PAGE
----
What is Striking Distance?
Striking Distance is termed as the shortest distance between a downward leader and a particular structure or object. It depends on the amplitude of the lightning current.
Where ‘I’ is the minimum peak current.
‘r’ is the striking distance i.e. radius of Rolling Sphere
The minimum values of peak current is given in IS/IEC 62305-1, which is 3kA, 5 kA, 10kA & 16kA for Level I, II, III, IV respectively.
The Striking Distance Approach:
- At a point the di-electric strength of the air breaks and ionization happens, due to which it starts conducting.
- For lightning flashes to earth, a downward leader grows step-by-step in a series of steps from the cloud towards the earth.
- A further “leader” discharge similar to the downward leader begins to grow towards the head of the downward leader.
- Upward leader will be launched at points of greatest electric field intensity and can move in any direction towards the approaching downward leader.
Relation between LPL and Striking Distance: According to the IS/IEC 62305-1, it is said that Level I, II, III & IV offers 99%, 97%, 91% & 84% probability that the Lightning Current may be greater than these levels.
Origin of Rolling Sphere Radius: So, lets take a look how the Rolling Sphere Radius is coming from?
So if we take a quick glance at the last page and look into the formula and put the values of Ip, lets see what we get.
Now, Lets put Ip as 3 kA as per LPL I.
- If we install a Lightning Protection System in accordance to Level I then 99% of all lightning strikes will be intercepted. There is only 1% probability that lightning strike of amplitude less than 3kA may not be intercepted.
Again it is to be noted that lightning strikes lesser than 3kA are very rare and they don’t potentially cause any damage to the structure.
- If we are designing a Lightning Protection System in accordance to Level IV, then the Air Terminal placement will be done using the Rolling Sphere Radius of 60 m. In this case the air terminal will capture the lightning strikes of 16 kA or more than that. Thus it is giving protection percentage to 84% at least.
To offer a greater lightning protection level a smaller striking distance (Radius of Rolling Sphere) is needed. The lesser the striking distance, the distance between the air terminal decreases thus increases the capability to intercept lightning strikes of lesser amplitude. In this way we can increase the total percentage of lightning strikes captured.
Why Copper is more preferable in Earthing ?
Reddish metal (Copper) is a noble metal that occurs naturally in its elemental form. And also copper is a versatile metal not only its unique properties of high electrical conductivity and high thermal conductivity but combination of these and other properties of copper.
Every metals has the properties of some amount of resistivity to flow of electrical current, which is why they require a power source to push the current through. Lower the resistivity, higher will be the electrical conductivity. Copper has low resistivity, so it is consider as an excellent electrical conductivity.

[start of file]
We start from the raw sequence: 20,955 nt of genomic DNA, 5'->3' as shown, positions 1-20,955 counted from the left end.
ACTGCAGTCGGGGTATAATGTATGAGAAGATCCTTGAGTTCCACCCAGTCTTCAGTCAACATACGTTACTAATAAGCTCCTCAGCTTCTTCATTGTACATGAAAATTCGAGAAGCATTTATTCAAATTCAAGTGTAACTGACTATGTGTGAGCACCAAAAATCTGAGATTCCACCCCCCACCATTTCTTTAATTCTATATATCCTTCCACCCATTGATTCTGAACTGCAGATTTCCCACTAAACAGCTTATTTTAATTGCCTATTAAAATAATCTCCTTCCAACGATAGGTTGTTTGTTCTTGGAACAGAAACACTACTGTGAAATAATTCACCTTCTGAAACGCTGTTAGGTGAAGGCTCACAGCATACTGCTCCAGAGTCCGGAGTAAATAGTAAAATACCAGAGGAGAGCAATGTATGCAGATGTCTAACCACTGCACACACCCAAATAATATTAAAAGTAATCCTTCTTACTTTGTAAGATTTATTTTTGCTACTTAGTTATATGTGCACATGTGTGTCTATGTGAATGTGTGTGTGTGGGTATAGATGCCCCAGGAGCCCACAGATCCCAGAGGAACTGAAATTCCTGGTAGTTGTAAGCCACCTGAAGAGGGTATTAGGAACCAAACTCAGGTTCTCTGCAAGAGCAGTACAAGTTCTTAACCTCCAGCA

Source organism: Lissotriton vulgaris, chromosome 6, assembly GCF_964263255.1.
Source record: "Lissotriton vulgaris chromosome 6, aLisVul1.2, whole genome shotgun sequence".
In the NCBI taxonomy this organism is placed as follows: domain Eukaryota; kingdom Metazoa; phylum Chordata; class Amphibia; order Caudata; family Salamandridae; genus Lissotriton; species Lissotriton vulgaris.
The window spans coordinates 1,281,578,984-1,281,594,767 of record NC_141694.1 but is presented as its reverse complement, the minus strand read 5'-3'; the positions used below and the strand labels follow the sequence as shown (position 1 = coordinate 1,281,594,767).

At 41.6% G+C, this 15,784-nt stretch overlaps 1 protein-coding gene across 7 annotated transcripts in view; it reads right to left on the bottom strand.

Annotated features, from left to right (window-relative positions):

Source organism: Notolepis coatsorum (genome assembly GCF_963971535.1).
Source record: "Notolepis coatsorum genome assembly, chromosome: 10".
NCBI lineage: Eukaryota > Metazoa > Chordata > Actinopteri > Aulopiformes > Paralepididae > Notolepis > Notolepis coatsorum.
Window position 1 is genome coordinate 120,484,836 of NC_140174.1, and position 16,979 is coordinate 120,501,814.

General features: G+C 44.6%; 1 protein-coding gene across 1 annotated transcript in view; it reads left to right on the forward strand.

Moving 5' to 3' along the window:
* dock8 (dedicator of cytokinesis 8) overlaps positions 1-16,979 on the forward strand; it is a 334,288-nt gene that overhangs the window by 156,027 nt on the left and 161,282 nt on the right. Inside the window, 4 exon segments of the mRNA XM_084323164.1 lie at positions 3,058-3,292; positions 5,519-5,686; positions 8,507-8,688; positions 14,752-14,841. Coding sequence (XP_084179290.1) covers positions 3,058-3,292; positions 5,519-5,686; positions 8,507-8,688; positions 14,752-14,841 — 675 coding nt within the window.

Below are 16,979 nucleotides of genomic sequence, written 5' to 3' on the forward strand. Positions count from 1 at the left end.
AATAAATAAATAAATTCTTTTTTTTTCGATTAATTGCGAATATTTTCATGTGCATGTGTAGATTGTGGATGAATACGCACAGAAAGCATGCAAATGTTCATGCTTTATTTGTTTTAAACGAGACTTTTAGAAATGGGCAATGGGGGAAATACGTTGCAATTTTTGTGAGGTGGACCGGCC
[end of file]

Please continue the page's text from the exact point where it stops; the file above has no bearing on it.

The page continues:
Copper is suitable for using in most of the earth electrode applications, except for acid, oxygenated ammoniac or sulphurous conditions. This is not only for high conductivity, but also for good corrosion resistance.
As per standard IS 3043, tests would be taken in wide variety of soils and it show that, the specimen of 150 mm x 25mm x 3mm of different material (copper, galvanized steel and mild steel without coating) has been buried in variety of soil for 12 years.
Copper whether it is tinned or not, is entirely satisfactory because the average loss of specimen in no case not exceed 0.2 percent per year.
Average losses of unprotected mild steel (cast iron, wrought Iron and mild steel) used in test shown as high as 2.2 percent per year.
Test showing the average loss of galvanized mild steel to be little superior to copper not greater than 0.5 percent per year.
Similarly, Copper earthing conductors, in general, need not be protected against corrosion when theyare buried in the ground if their cross-sectional area is equal to or greater than 25 mm2. So therefore, compare the average lossess among this material copper has high corrosion resistance.
Ease of joining
Copper can be readily joining by the following methods
- Brazing using zinc-free brazing material with a melting point of at least 600°C;
- Riveting and sweating; and
- Explosive welding.
Copper is both malleable and ductile metal, which means that it could be stretched to a good length without breaking or weakening it. They can be bended to fit around corners. The reddish metal stands well on this parameter.
Copper can be easily shaped into pipes, flats and wires and the copper pipes are light weighted because they have thin walls.